Modernized Design at New Headquarters Preserves History and Prioritizes Community
Founded in 1859, the High Point Police Department is dedicated to making High Point, North Carolina, safe for everyone who lives, works or visits the city.
When the police department decided to move to a new headquarters to expand and modernize its operating space, officers wanted to ensure the new building preserved the history and identity of their department as well.
Through a transformative expansion, the High Point Police Department now gives officers the spaces they need to protect and serve their community effectively, while paying homage to the department's rich and storied history.
Putting Community Front and Center
The HPPD knew the upgraded station would require a crucial improvement: the creation of a secure entrance for members of the public.
"If you want to get a taxicab permit or open a daycare, you have to be fingerprinted. At the old station, a civilian coming in to be fingerprinted could walk past someone who was just arrested," said Patrol Captain Matthew Truitt, who played a pivotal role in the transition. "For safety measures, we needed a separate area for the general public."
At the new station, members of the public are welcomed by an open lobby with two kiosks staffed by officers. The old building's entrance had chairs and tables that could easily be lifted, which posed a safety risk in the event of an escalating conflict. The new entrance is safely outfitted with Promenade seating built with perforated steel that is firmly anchored to the floor. Officers now use a separate entrance by way of a sally port that requires keycard access.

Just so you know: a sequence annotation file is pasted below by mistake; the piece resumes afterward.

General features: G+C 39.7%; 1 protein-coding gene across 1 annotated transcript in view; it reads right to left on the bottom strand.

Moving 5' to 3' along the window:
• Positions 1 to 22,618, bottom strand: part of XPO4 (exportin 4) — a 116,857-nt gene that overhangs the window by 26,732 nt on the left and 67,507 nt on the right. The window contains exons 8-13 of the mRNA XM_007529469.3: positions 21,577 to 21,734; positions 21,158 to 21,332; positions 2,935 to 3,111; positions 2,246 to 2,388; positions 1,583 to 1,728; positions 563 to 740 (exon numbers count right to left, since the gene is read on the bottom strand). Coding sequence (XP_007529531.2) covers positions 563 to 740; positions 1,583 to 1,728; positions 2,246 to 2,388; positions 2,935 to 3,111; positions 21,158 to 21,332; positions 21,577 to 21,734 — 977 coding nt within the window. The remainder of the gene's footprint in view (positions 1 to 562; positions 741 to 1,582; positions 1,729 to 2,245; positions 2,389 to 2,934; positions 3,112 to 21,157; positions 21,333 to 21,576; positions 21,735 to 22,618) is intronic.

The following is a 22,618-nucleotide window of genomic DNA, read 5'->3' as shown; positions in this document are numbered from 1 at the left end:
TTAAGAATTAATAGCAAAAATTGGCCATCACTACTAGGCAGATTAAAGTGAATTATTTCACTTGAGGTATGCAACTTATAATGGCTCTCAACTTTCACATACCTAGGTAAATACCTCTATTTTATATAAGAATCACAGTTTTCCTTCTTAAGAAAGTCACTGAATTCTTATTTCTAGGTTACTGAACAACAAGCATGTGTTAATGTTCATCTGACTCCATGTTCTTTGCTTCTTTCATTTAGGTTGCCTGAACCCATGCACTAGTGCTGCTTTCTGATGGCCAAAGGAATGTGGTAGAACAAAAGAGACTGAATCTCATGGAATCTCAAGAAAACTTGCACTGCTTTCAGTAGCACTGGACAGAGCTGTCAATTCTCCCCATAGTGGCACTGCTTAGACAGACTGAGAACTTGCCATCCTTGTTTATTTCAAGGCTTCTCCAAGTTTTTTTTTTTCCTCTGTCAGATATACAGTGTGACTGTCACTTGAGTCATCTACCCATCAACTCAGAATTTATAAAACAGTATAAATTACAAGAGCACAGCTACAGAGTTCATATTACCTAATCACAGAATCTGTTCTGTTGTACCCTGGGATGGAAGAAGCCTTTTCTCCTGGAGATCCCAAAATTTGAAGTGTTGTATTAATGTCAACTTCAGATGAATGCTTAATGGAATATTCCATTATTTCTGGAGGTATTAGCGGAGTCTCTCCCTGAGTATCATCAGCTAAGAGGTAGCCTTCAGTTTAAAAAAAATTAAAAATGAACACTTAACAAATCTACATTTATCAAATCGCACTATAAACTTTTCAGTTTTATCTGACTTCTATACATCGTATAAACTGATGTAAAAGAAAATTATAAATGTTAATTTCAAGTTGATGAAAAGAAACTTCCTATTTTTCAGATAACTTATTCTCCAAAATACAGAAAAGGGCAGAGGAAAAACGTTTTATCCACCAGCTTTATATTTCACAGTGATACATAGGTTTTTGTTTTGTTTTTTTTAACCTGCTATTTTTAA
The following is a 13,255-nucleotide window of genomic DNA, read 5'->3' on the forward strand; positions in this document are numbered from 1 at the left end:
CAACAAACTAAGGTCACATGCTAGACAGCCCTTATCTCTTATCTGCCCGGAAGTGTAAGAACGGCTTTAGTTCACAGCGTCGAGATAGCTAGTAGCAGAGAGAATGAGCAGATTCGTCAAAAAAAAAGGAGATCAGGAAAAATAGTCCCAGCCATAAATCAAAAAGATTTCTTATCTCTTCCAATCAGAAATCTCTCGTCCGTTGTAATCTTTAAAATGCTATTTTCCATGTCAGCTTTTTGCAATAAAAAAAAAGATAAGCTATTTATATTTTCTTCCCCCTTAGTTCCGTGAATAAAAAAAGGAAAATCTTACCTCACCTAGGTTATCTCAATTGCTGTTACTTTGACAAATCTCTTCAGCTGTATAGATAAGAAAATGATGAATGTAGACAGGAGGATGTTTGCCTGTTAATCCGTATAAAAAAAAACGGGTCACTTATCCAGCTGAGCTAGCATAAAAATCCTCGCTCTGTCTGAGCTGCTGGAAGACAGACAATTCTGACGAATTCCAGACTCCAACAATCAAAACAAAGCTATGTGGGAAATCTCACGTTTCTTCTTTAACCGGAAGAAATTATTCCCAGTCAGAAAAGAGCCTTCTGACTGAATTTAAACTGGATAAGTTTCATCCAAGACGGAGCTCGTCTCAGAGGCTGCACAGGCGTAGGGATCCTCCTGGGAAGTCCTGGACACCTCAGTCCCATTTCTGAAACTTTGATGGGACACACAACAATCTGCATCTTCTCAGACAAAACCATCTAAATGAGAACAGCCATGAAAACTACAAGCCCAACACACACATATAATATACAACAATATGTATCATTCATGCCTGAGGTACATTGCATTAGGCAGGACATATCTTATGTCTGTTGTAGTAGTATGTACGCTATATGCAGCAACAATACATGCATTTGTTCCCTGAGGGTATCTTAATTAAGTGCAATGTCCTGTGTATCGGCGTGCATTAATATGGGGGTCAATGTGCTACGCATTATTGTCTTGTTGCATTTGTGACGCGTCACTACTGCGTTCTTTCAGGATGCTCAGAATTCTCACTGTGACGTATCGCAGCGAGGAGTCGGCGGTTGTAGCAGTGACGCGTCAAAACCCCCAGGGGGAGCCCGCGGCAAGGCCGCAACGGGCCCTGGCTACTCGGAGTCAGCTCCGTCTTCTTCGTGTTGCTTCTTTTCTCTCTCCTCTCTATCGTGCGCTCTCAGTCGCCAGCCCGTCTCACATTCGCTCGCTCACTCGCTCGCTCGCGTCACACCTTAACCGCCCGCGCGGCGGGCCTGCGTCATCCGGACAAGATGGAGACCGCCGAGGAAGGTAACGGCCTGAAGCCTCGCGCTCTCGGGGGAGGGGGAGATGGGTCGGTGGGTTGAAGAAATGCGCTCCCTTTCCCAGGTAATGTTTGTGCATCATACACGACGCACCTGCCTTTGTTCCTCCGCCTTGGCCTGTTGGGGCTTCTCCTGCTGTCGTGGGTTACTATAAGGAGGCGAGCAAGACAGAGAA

A Vision for Three Times as Much Space
Aside from a designated entrance for the public, the station offered a lot of potential for improving officers’ workspaces. HPPD had long struggled with the limited space at their old headquarters.
Originally constructed as a schoolhouse in 1963 and put into use by HPPD in 1985, the previous station was just one-third the size of the new building. "We'd have to cram five or six desks in an area that was designed for no more than three or four people," said Truitt. "It was very constricted."
Procuring new furniture was also rare. Typically, HPPD would acquire items that other city departments discarded at a central warehouse.
The new facility provided a fresh foundation with 76,000 square feet of space across four floors. The HPPD team divvied that up into more than 15 areas to accommodate a diverse variety of workstyles and functionalities within the police department.